Luis Suarez a 'disgrace', says Man Utd boss Sir Alex Ferguson
Sir Alex Ferguson called Luis Suarez a "disgrace" for refusing to shake Patrice Evra's hand before Manchester United's ill-tempered 2-1 victory over Liverpool at Old Trafford.
"Suarez is a disgrace to Liverpool Football Club," said United manager Ferguson. "He should not be allowed to play for Liverpool again. He could have caused a riot."
Liverpool manager Kenny Dalglish said in an interview: "I think you're bang out of order to blame Luis Suarez for anything that happened here today."
As well as the handshake controversy, the two sets of players reportedly clashed in the tunnel at half-time before Liverpool players reacted angrily to Evra's celebrations at the full-time whistle.
Wayne Rooney scored twice early in the second half before Suarez, who was banned for eight matches after racially abusing Evra when the sides met in October, netted an 80th-minute consolation.
It was the first time the sides have met since Suarez completed his suspension.
In a post on Twitter, the striker said: "We lost and we are sad because we have made a big effort... Disappointed because everything is not that it seems..."
Dalglish, who did not attend his traditional post-match press conference with the written media, told Sky Sports he did not see Suarez refuse to shake hands with Evra and does not blame the Uruguayan for the bad blood that marred the contest.
"I never knew Suarez refused to shake Evra's hand," Dalglish said. "I wasn't there, I never saw it. It's contrary to what I've been told."
As is customary for him, Ferguson did not attend a post-match press conference either but told television interviewers he had a different point of view and believes the racism issue is one which needs to be addressed.
"I couldn't believe Suarez refused Evra's handshake," he said. "You saw the referee [Phil Dowd]. He didn't know what to do. It was a terrible start to the game and it created a terrible atmosphere.
"Racism is an important issue and football has come a long way since the days of bananas being thrown at John Barnes."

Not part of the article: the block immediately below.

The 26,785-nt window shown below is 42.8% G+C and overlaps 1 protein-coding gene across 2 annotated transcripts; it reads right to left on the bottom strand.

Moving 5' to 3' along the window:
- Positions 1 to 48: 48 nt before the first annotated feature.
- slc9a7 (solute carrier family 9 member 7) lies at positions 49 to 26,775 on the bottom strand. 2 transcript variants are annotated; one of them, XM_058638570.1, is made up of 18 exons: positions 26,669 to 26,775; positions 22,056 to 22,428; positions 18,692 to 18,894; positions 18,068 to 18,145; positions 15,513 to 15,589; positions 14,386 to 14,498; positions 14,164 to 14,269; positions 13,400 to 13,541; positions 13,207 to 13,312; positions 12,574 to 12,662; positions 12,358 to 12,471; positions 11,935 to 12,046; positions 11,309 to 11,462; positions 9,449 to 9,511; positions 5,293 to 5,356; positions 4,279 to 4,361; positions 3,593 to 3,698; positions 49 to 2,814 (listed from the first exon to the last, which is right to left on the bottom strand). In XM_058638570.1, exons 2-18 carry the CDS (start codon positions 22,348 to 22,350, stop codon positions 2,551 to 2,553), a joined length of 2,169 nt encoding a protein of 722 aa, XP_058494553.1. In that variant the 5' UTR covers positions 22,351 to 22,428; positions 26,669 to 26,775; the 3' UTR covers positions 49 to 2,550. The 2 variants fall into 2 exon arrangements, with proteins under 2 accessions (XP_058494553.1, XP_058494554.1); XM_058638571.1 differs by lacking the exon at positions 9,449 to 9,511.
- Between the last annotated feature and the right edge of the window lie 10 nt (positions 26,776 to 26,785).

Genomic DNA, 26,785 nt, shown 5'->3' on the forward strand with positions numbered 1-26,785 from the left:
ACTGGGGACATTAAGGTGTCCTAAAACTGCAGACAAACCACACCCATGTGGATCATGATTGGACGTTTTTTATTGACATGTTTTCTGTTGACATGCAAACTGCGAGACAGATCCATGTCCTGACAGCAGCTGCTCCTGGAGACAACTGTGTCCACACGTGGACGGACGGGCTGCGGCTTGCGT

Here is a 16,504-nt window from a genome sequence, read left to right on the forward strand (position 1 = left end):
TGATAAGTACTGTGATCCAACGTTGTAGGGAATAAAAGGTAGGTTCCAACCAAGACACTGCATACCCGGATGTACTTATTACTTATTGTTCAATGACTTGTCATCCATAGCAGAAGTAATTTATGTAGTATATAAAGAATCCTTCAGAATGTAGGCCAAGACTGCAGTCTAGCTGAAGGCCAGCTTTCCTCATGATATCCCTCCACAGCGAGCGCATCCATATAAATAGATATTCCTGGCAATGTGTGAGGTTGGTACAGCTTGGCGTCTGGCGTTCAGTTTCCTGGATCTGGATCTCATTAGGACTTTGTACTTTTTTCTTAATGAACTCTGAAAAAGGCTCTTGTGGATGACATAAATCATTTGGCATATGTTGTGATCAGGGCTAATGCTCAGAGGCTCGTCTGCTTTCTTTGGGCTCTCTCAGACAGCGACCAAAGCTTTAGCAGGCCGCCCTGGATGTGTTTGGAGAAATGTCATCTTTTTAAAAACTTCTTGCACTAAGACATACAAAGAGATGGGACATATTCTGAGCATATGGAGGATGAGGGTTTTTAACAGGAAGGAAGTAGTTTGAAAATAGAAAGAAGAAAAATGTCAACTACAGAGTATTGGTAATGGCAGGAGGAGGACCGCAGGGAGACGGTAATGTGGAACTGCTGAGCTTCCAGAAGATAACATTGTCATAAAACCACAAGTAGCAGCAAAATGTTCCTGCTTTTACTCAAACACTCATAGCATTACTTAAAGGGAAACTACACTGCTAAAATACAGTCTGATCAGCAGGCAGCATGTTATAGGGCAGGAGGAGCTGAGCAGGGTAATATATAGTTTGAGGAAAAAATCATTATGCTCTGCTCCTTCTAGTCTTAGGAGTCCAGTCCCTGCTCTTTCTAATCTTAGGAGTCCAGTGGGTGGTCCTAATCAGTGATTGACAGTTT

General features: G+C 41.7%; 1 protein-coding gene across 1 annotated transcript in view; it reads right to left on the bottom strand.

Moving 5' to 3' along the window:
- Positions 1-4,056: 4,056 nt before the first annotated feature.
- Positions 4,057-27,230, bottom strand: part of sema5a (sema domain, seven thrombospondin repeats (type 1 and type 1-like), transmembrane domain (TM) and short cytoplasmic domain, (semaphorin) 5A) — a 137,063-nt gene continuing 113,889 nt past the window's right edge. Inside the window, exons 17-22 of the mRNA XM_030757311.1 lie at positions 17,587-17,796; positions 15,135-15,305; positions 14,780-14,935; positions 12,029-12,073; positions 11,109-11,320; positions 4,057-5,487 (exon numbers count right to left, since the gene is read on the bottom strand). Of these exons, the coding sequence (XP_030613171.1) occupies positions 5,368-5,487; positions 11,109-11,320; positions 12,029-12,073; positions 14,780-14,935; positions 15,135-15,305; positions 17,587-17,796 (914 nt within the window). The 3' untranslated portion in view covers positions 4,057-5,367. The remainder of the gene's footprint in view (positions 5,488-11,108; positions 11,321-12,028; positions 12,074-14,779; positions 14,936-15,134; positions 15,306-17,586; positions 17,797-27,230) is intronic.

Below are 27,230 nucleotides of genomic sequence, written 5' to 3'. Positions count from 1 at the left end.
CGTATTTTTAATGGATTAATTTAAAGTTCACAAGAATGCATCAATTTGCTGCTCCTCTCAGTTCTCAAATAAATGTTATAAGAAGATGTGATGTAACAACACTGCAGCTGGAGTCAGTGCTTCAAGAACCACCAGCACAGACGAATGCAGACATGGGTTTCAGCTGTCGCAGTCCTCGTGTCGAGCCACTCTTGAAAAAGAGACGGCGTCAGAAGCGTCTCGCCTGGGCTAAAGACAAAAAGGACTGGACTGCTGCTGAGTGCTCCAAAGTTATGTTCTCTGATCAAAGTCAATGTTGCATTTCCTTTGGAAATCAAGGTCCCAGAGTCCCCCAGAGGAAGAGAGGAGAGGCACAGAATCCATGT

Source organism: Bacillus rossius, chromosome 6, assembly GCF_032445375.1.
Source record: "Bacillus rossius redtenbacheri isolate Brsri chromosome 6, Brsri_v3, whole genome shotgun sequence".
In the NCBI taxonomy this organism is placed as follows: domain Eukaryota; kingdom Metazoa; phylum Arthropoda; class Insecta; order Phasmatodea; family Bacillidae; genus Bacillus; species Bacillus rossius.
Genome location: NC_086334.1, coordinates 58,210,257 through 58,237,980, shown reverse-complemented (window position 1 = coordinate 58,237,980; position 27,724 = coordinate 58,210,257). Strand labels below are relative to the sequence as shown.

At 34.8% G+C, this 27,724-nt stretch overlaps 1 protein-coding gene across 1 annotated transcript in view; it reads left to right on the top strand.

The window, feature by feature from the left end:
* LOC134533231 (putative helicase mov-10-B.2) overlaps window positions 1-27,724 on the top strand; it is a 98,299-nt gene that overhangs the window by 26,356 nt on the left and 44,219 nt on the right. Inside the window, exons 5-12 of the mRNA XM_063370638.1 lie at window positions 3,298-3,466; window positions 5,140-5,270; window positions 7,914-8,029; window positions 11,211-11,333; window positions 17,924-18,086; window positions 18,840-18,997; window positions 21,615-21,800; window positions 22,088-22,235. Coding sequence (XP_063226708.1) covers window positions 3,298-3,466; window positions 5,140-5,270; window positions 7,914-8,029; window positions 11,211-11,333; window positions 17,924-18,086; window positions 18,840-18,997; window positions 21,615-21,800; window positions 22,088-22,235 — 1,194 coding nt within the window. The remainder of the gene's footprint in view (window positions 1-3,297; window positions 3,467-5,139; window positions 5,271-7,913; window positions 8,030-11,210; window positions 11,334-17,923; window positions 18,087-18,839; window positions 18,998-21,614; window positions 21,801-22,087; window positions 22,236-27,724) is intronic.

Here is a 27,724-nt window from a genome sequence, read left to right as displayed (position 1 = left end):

The United boss believes Evra "kept his dignity" by offering to shake Suarez's hand, but did not condone the Frenchman's post-match celebrations.
"Evra shouldn't have jumped in front of Suarez in celebration at the end," he added. "He shouldn't have done that."
United players Rio Ferdinand and Darren Fletcher, who is still on the sidelines with a chronic inflammatory bowel condition, were quick to condemn Suarez's actions, while supporting their team-mate.
"After seeing what happened, I decided not to shake his hand ... I lost all respect for the guy," Ferdinand told MUTV.
"It could have been resolved between the two players today. After this, it's not great."
Fletcher added: "Credit to Patrice Evra, I think he's come out (and) he's the bigger man."
BBC pundits were also critical of Suarez.
"I'm with Sir Alex, here. It was a poor way to behave and he's made himself out to be a villain," said Steve Claridge, who played more than 1,000 professional matches during his career.
"To shake someone's hand before a game is to wipe the slate clean. To not do that is not acceptable behaviour,"
Former Stoke and Tottenham striker Garth Crooks added: "This has left a sour taste. Liverpool have had numerous opportunities to draw a line under this. Today was an opportunity to do it and they blew it.
"It's a real shame. I don't accept Kenny Dalglish saying he does not want to talk about it. What does that mean? Does he agree with it?"
Before the game, thousands of copies of a Manchester United fanzine, which featured a "potentially offensive image", were seized by police.
The Red Issue fanzine featured a cut-out Ku Klux Klan-style mask with the words "LFC Suarez is innocent".
The focus on the pre-match handshake, which is part of the Football Association's 'Respect' campaign, was just as intense a fortnight ago in an FA Cup match between Chelsea and Queens Park Rangers.
QPR defender Anton Ferdinand - the younger brother of Rio - was spared having to decide whether to shake the hand of John Terry when the FA allowed the teams to forego the ritual.
That match was the first meeting of the west London rivals since Terry was alleged to have racially abused Ferdinand during a Premier League match in October.